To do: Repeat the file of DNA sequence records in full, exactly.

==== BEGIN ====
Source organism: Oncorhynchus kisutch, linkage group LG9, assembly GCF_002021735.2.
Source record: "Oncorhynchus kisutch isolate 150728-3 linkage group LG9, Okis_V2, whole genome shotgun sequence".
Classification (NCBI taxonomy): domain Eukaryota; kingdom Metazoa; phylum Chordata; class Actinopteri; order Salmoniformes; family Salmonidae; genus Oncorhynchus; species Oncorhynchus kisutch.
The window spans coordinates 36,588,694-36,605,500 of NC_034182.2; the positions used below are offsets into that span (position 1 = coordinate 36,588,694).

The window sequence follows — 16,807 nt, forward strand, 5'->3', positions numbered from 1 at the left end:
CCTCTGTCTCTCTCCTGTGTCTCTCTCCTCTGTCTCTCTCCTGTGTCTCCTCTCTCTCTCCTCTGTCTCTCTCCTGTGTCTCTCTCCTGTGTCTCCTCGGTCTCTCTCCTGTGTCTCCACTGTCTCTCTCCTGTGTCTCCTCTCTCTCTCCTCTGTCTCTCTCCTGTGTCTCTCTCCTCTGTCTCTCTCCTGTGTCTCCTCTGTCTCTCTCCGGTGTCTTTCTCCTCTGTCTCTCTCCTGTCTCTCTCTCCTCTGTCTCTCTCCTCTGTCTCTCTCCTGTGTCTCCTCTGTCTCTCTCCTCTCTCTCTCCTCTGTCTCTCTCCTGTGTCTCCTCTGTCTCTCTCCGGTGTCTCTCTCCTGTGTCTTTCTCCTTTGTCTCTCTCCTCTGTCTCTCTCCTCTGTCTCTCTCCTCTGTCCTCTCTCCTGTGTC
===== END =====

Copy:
Source organism: Oncorhynchus kisutch, linkage group LG9, assembly GCF_002021735.2.
Source record: "Oncorhynchus kisutch isolate 150728-3 linkage group LG9, Okis_V2, whole genome shotgun sequence".
Classification (NCBI taxonomy): domain Eukaryota; kingdom Metazoa; phylum Chordata; class Actinopteri; order Salmoniformes; family Salmonidae; genus Oncorhynchus; species Oncorhynchus kisutch.
The window spans coordinates 36,588,694-36,605,500 of NC_034182.2; the positions used below are offsets into that span (position 1 = coordinate 36,588,694).

The window sequence follows — 16,807 nt, forward strand, 5'->3', positions numbered from 1 at the left end:
CCTCTGTCTCTCTCCTGTGTCTCTCTCCTCTGTCTCTCTCCTGTGTCTCCTCTCTCTCTCCTCTGTCTCTCTCCTGTGTCTCTCTCCTGTGTCTCCTCGGTCTCTCTCCTGTGTCTCCACTGTCTCTCTCCTGTGTCTCCTCTCTCTCTCCTCTGTCTCTCTCCTGTGTCTCTCTCCTCTGTCTCTCTCCTGTGTCTCCTCTGTCTCTCTCCGGTGTCTTTCTCCTCTGTCTCTCTCCTGTCTCTCTCTCCTCTGTCTCTCTCCTCTGTCTCTCTCCTGTGTCTCCTCTGTCTCTCTCCTCTCTCTCTCCTCTGTCTCTCTCCTGTGTCTCCTCTGTCTCTCTCCGGTGTCTCTCTCCTGTGTCTTTCTCCTTTGTCTCTCTCCTCTGTCTCTCTCCTCTGTCTCTCTCCTCTGTCCTCTCTCCTGTGTC